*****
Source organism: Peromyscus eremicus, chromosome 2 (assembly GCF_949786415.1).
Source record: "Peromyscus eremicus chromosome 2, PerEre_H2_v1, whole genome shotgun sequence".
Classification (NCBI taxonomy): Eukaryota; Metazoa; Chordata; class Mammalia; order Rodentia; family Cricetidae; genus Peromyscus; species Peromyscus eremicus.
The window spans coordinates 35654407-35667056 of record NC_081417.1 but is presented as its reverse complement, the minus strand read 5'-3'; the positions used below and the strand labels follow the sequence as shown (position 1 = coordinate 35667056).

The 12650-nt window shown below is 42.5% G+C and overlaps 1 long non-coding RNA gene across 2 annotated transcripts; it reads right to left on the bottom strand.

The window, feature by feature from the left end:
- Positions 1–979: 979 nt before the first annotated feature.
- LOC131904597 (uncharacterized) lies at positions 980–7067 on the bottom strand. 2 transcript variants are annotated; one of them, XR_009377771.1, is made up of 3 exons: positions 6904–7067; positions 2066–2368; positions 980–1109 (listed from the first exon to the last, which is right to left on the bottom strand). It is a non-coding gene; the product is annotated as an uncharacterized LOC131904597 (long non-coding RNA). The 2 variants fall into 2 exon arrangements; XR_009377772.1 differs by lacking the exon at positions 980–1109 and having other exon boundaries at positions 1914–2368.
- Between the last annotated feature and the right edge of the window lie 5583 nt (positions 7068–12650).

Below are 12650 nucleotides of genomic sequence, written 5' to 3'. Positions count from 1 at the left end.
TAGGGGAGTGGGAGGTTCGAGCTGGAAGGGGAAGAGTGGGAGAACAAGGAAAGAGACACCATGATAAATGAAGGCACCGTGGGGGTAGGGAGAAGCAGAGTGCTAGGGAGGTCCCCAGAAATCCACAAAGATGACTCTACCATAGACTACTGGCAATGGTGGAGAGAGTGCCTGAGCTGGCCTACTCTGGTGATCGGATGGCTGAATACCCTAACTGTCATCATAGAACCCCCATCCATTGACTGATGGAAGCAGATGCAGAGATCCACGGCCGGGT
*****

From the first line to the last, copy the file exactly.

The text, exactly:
Source organism: Peromyscus eremicus, chromosome 2 (assembly GCF_949786415.1).
Source record: "Peromyscus eremicus chromosome 2, PerEre_H2_v1, whole genome shotgun sequence".
Classification (NCBI taxonomy): Eukaryota; Metazoa; Chordata; class Mammalia; order Rodentia; family Cricetidae; genus Peromyscus; species Peromyscus eremicus.
The window spans coordinates 35654407-35667056 of record NC_081417.1 but is presented as its reverse complement, the minus strand read 5'-3'; the positions used below and the strand labels follow the sequence as shown (position 1 = coordinate 35667056).

The 12650-nt window shown below is 42.5% G+C and overlaps 1 long non-coding RNA gene across 2 annotated transcripts; it reads right to left on the bottom strand.

The window, feature by feature from the left end:
- Positions 1–979: 979 nt before the first annotated feature.
- LOC131904597 (uncharacterized) lies at positions 980–7067 on the bottom strand. 2 transcript variants are annotated; one of them, XR_009377771.1, is made up of 3 exons: positions 6904–7067; positions 2066–2368; positions 980–1109 (listed from the first exon to the last, which is right to left on the bottom strand). It is a non-coding gene; the product is annotated as an uncharacterized LOC131904597 (long non-coding RNA). The 2 variants fall into 2 exon arrangements; XR_009377772.1 differs by lacking the exon at positions 980–1109 and having other exon boundaries at positions 1914–2368.
- Between the last annotated feature and the right edge of the window lie 5583 nt (positions 7068–12650).

Below are 12650 nucleotides of genomic sequence, written 5' to 3'. Positions count from 1 at the left end.
TAGGGGAGTGGGAGGTTCGAGCTGGAAGGGGAAGAGTGGGAGAACAAGGAAAGAGACACCATGATAAATGAAGGCACCGTGGGGGTAGGGAGAAGCAGAGTGCTAGGGAGGTCCCCAGAAATCCACAAAGATGACTCTACCATAGACTACTGGCAATGGTGGAGAGAGTGCCTGAGCTGGCCTACTCTGGTGATCGGATGGCTGAATACCCTAACTGTCATCATAGAACCCCCATCCATTGACTGATGGAAGCAGATGCAGAGATCCACGGCCGGGT